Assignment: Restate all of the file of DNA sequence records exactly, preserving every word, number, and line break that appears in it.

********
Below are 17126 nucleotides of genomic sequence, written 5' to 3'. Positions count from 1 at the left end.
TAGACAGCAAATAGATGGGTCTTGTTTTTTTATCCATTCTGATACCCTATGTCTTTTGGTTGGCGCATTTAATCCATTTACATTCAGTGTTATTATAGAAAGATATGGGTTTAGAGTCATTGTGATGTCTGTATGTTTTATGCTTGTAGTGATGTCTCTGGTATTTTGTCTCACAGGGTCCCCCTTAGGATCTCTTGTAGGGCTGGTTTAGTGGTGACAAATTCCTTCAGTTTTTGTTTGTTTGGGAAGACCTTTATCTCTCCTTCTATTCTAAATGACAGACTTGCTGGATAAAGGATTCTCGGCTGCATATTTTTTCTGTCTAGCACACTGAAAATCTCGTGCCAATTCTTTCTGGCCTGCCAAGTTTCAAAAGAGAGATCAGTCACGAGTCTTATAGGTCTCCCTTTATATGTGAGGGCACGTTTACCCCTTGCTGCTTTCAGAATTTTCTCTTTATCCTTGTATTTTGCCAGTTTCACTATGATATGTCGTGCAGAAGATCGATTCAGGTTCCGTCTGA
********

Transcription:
Below are 17126 nucleotides of genomic sequence, written 5' to 3'. Positions count from 1 at the left end.
TAGACAGCAAATAGATGGGTCTTGTTTTTTTATCCATTCTGATACCCTATGTCTTTTGGTTGGCGCATTTAATCCATTTACATTCAGTGTTATTATAGAAAGATATGGGTTTAGAGTCATTGTGATGTCTGTATGTTTTATGCTTGTAGTGATGTCTCTGGTATTTTGTCTCACAGGGTCCCCCTTAGGATCTCTTGTAGGGCTGGTTTAGTGGTGACAAATTCCTTCAGTTTTTGTTTGTTTGGGAAGACCTTTATCTCTCCTTCTATTCTAAATGACAGACTTGCTGGATAAAGGATTCTCGGCTGCATATTTTTTCTGTCTAGCACACTGAAAATCTCGTGCCAATTCTTTCTGGCCTGCCAAGTTTCAAAAGAGAGATCAGTCACGAGTCTTATAGGTCTCCCTTTATATGTGAGGGCACGTTTACCCCTTGCTGCTTTCAGAATTTTCTCTTTATCCTTGTATTTTGCCAGTTTCACTATGATATGTCGTGCAGAAGATCGATTCAGGTTCCGTCTGA